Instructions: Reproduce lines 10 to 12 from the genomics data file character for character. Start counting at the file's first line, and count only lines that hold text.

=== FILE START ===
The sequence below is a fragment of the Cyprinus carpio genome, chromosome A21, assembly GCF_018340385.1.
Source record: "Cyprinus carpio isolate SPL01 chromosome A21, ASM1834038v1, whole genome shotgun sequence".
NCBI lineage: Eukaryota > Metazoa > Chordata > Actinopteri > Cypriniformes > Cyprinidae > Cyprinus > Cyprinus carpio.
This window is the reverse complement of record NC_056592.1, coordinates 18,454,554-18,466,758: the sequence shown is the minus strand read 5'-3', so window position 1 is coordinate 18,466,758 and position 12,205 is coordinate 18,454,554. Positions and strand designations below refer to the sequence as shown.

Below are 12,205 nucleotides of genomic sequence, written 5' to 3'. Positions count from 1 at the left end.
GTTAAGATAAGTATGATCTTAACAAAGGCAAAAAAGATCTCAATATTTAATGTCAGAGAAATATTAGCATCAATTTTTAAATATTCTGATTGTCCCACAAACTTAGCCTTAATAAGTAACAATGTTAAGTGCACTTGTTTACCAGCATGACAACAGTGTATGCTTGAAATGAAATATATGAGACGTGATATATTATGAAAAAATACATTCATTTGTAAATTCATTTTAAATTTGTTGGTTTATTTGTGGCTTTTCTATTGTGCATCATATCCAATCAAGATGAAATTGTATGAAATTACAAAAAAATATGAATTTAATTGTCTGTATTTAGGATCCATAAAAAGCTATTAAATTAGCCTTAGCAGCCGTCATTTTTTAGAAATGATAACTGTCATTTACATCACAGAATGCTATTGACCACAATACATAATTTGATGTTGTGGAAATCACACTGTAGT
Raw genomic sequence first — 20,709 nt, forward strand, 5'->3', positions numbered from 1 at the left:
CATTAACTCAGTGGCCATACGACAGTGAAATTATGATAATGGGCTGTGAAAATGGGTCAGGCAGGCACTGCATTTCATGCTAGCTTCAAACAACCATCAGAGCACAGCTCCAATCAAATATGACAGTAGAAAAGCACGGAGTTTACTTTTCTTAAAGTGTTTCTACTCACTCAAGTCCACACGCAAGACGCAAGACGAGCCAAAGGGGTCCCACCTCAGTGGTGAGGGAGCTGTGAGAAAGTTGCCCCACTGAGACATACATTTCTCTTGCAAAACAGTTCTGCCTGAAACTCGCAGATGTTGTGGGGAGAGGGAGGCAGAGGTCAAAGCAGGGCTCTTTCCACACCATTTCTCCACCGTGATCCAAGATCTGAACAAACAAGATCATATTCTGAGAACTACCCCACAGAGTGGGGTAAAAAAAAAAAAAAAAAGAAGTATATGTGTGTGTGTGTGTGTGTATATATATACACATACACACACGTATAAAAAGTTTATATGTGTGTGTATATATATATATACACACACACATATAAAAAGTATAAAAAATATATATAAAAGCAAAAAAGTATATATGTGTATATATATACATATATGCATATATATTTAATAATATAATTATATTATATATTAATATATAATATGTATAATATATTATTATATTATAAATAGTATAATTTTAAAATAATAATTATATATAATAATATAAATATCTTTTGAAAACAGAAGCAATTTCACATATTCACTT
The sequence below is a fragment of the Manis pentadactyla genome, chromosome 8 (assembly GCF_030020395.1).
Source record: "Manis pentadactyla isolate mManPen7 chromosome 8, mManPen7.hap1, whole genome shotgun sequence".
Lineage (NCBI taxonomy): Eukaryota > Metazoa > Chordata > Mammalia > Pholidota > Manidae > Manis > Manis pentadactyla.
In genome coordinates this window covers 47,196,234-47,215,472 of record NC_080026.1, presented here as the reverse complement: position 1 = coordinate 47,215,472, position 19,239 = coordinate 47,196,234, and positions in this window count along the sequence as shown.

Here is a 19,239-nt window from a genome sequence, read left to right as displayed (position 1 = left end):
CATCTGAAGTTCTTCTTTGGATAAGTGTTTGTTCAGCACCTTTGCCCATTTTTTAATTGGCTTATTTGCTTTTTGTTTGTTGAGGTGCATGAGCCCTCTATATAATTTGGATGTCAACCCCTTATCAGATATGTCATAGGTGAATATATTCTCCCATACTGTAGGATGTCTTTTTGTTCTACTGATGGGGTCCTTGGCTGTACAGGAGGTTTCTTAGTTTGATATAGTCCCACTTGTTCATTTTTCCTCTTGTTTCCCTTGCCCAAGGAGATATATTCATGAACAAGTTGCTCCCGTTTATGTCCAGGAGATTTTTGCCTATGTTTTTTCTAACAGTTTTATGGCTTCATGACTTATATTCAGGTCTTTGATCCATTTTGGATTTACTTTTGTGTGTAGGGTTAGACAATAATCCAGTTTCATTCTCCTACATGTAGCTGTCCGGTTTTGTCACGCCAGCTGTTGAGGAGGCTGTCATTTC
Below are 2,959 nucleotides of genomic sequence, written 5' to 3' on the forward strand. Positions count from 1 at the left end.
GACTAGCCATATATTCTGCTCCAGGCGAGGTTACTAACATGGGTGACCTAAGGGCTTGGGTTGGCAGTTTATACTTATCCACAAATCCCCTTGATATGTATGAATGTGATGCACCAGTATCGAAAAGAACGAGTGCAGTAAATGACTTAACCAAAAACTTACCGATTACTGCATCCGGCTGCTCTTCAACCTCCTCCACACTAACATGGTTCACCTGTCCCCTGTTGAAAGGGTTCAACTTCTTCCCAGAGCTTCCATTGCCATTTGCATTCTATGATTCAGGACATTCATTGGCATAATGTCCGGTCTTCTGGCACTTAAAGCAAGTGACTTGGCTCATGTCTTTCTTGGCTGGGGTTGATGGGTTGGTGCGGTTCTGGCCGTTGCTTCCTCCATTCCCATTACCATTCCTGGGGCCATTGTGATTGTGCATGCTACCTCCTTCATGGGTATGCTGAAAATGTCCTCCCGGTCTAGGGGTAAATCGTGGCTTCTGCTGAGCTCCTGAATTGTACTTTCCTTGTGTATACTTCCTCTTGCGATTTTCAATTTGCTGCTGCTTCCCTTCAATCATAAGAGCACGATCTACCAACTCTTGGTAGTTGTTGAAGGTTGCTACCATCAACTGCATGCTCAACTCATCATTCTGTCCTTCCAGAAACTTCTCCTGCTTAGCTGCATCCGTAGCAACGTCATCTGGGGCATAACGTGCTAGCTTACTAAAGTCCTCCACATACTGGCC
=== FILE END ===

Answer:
Source record: "Manis pentadactyla isolate mManPen7 chromosome 8, mManPen7.hap1, whole genome shotgun sequence".
Lineage (NCBI taxonomy): Eukaryota > Metazoa > Chordata > Mammalia > Pholidota > Manidae > Manis > Manis pentadactyla.
In genome coordinates this window covers 47,196,234-47,215,472 of record NC_080026.1, presented here as the reverse complement: position 1 = coordinate 47,215,472, position 19,239 = coordinate 47,196,234, and positions in this window count along the sequence as shown.